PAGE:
The Navy


While many readers of my points know full well the drums I’ve been beating to upgrade our Air Force, what should not be underestimated are my strong, strong, feelings that we should field a robust, technologically superior, Navy.  Of all the military environments we operate in, none is more important than control of the world’s oceans. 

As hegemon, the US built a Navy that was designed to defeat the Soviet Union and another Japan, but it also had the reciprocal effect of bringing order and stability to the oceans thereby enabling the world an environment that resulted in record trading.  This trading brought millions up from poverty and helped better the lives of people all over the world.  Our own nation, grown from the roots of maritime merchant enterprise, reaped the rewards of this trade by growing a GDP that crested $15 Trillion before the Democrat-imposed financial troubles ruined finances across-the-globe.

Still, trade continues, oil flows, and nations engage in commerce all because of one entity and one entity only:  The United States Navy.

But that Navy is now in trouble, just like the Air Force.  Modernization programs have either been canceled or are not funded at requisite levels to patrol and control the oceans.  This is not a joke, we deter our enemies via the oceans (and the skies).  Geopolitical strategist and Naval genius Alfred Mahan said it best when he said:  “He who controls the Rimland controls Eurasia”, a rebuttal to Mackinder’s belief that world power belongs to he that controls the heartland (Eurasia).  Mahan’s point is compelling because Rimland powers have been global hegemons now for centuries (Britain and the US Navy).  Britain gained maritime dominance because it defeated seafaring competitors Spain (and its very, very good Armadas) and France.  Centuries earlier, the West reversed its fortunes and became a superior society over the Ottoman Empire for one reason and one reason only:  its naval capabilities allowed them to traverse a massive ocean to find a New World, rich with resources and without a huge Ottoman presence that would prohibit their cultivation.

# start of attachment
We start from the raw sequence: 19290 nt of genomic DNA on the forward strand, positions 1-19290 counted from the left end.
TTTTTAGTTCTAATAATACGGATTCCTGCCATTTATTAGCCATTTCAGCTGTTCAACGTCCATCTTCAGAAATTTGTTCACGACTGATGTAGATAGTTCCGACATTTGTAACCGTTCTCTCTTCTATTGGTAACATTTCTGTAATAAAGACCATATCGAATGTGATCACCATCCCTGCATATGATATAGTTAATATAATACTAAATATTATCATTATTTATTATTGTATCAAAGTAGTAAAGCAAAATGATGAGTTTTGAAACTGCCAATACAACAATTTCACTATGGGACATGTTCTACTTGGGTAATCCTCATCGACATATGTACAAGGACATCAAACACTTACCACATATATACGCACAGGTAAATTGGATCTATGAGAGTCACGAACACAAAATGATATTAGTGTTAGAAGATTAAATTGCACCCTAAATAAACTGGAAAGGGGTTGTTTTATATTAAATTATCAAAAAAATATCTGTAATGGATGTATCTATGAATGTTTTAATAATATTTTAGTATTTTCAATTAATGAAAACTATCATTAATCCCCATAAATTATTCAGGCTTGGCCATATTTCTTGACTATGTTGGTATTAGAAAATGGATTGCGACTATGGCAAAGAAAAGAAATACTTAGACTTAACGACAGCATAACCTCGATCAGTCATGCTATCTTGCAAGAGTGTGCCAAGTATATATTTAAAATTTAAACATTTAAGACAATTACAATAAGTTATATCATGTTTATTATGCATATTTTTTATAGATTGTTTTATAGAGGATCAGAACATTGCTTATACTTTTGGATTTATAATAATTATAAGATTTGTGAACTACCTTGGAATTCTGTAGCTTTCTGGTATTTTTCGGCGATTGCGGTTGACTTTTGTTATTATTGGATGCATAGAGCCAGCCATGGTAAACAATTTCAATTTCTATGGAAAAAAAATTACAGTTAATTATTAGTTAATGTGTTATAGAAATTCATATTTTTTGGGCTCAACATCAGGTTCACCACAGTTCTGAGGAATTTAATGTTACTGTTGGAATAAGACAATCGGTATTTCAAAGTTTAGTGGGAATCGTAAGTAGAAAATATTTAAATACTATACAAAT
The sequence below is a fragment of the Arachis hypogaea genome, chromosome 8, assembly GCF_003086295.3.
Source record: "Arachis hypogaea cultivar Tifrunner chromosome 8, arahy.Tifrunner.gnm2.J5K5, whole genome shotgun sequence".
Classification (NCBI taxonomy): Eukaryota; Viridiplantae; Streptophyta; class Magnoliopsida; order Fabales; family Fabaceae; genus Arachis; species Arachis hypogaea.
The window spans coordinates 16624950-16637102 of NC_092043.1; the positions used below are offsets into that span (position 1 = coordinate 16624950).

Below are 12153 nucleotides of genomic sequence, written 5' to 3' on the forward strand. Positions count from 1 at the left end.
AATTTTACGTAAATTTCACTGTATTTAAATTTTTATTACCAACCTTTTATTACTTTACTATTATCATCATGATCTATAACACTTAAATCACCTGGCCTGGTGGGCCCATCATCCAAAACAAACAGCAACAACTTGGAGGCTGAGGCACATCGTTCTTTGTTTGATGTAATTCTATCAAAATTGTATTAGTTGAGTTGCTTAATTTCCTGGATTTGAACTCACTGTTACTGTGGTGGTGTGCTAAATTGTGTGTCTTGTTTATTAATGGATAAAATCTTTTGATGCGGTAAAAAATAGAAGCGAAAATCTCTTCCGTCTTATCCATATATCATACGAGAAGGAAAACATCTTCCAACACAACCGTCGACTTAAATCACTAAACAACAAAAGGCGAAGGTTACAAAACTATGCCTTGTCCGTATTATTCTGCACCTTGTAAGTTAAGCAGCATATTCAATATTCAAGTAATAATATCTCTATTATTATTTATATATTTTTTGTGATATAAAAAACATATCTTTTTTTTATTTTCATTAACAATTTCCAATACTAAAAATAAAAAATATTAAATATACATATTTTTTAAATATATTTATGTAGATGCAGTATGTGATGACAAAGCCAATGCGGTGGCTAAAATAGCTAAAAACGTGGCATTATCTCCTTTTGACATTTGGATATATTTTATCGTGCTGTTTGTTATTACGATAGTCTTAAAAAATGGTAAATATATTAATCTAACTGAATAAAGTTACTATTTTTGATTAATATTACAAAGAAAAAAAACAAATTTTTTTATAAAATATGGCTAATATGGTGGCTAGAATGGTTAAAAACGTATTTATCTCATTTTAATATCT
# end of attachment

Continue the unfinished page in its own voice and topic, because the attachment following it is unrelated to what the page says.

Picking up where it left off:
In essence, the Ottomans were not big on navies (their loss at Lepanto ensured they remained a land force, albeit a MASSIVE land force).  In fact, it was Byzantium’s very good Navy and its “Greek Fire” systems that helped keep Islamic invaders from “sealing the deal”, but it’s navy did not help it against the more powerful Venetians and their Crusader allies at 4th Crusade.

The point is, that for centuries it has been naval power that has made the difference for all the major empires, especially as the world grew larger and larger–clearly it has been naval capabilities that reigned supreme in the modern age.  WWII provides that dialog with utmost clarity:  The US defeated Japan predominantly on Naval power, and Britain was spared a Nazi invasion not because of the RAF, but because the Royal Navy, who controlled the English Channel, would’ve made mince meat of invading German naval forces.  Germany’s only chance then was an air battle, which it lost, but not by much.  

Hence, failure to field the very best Navy able to take on all comers is a strategic and geopolitical mistake of vast proportions.  A dragon is rising in the East, and doing so via a Navy, and right in front of our eyes.  Yet our politicians prefer to spend trillions redistributing wealth and allowing our military, which is the only guarantor of our sovereignty, to rot.

“Nero fiddled while Rome burned” is an apt depiction of what our politicians are doing to our nation.  Led by the left, who is under the impression that warfare is obsolete and armies are not important, we spend over $1 Trillion on unconstitutional programs, while the one program specifically earmarked in the Constitution is negligently funded.

Both parties are at fault, but this began with Clinton’s gutting our forces in half.  We’d better wake up, or learn Chinese.


US Air Force MSgt (Ret)

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